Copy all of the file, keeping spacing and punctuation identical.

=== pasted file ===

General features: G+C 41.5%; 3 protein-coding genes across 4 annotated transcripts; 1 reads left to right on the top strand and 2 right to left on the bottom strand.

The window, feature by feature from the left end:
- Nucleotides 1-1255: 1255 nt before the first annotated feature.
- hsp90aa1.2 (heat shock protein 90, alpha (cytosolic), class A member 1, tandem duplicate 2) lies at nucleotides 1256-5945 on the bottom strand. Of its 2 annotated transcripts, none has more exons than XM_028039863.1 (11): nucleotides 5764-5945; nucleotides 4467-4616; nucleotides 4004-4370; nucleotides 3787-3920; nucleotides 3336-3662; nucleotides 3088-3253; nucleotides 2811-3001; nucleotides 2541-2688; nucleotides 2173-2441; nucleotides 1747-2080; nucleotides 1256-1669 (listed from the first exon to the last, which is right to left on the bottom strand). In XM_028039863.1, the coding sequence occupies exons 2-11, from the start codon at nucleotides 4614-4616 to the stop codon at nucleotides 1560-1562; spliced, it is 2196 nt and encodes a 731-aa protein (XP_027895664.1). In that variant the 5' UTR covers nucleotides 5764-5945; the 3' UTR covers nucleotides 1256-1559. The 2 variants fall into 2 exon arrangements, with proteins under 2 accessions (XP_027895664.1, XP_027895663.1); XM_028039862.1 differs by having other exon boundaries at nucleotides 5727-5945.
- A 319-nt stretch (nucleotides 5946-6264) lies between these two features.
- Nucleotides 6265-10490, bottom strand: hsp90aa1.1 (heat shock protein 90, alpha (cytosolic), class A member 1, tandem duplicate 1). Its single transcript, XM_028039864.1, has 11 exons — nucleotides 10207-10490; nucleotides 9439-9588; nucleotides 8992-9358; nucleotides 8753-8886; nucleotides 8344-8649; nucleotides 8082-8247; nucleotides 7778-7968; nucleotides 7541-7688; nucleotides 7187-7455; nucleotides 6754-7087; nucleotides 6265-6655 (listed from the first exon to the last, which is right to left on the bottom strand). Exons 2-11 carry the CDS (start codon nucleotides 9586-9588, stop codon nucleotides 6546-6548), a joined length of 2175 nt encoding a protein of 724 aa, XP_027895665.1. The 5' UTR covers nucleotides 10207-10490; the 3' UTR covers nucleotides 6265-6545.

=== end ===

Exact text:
General features: G+C 41.5%; 3 protein-coding genes across 4 annotated transcripts; 1 reads left to right on the top strand and 2 right to left on the bottom strand.

The window, feature by feature from the left end:
- Nucleotides 1-1255: 1255 nt before the first annotated feature.
- hsp90aa1.2 (heat shock protein 90, alpha (cytosolic), class A member 1, tandem duplicate 2) lies at nucleotides 1256-5945 on the bottom strand. Of its 2 annotated transcripts, none has more exons than XM_028039863.1 (11): nucleotides 5764-5945; nucleotides 4467-4616; nucleotides 4004-4370; nucleotides 3787-3920; nucleotides 3336-3662; nucleotides 3088-3253; nucleotides 2811-3001; nucleotides 2541-2688; nucleotides 2173-2441; nucleotides 1747-2080; nucleotides 1256-1669 (listed from the first exon to the last, which is right to left on the bottom strand). In XM_028039863.1, the coding sequence occupies exons 2-11, from the start codon at nucleotides 4614-4616 to the stop codon at nucleotides 1560-1562; spliced, it is 2196 nt and encodes a 731-aa protein (XP_027895664.1). In that variant the 5' UTR covers nucleotides 5764-5945; the 3' UTR covers nucleotides 1256-1559. The 2 variants fall into 2 exon arrangements, with proteins under 2 accessions (XP_027895664.1, XP_027895663.1); XM_028039862.1 differs by having other exon boundaries at nucleotides 5727-5945.
- A 319-nt stretch (nucleotides 5946-6264) lies between these two features.
- Nucleotides 6265-10490, bottom strand: hsp90aa1.1 (heat shock protein 90, alpha (cytosolic), class A member 1, tandem duplicate 1). Its single transcript, XM_028039864.1, has 11 exons — nucleotides 10207-10490; nucleotides 9439-9588; nucleotides 8992-9358; nucleotides 8753-8886; nucleotides 8344-8649; nucleotides 8082-8247; nucleotides 7778-7968; nucleotides 7541-7688; nucleotides 7187-7455; nucleotides 6754-7087; nucleotides 6265-6655 (listed from the first exon to the last, which is right to left on the bottom strand). Exons 2-11 carry the CDS (start codon nucleotides 9586-9588, stop codon nucleotides 6546-6548), a joined length of 2175 nt encoding a protein of 724 aa, XP_027895665.1. The 5' UTR covers nucleotides 10207-10490; the 3' UTR covers nucleotides 6265-6545.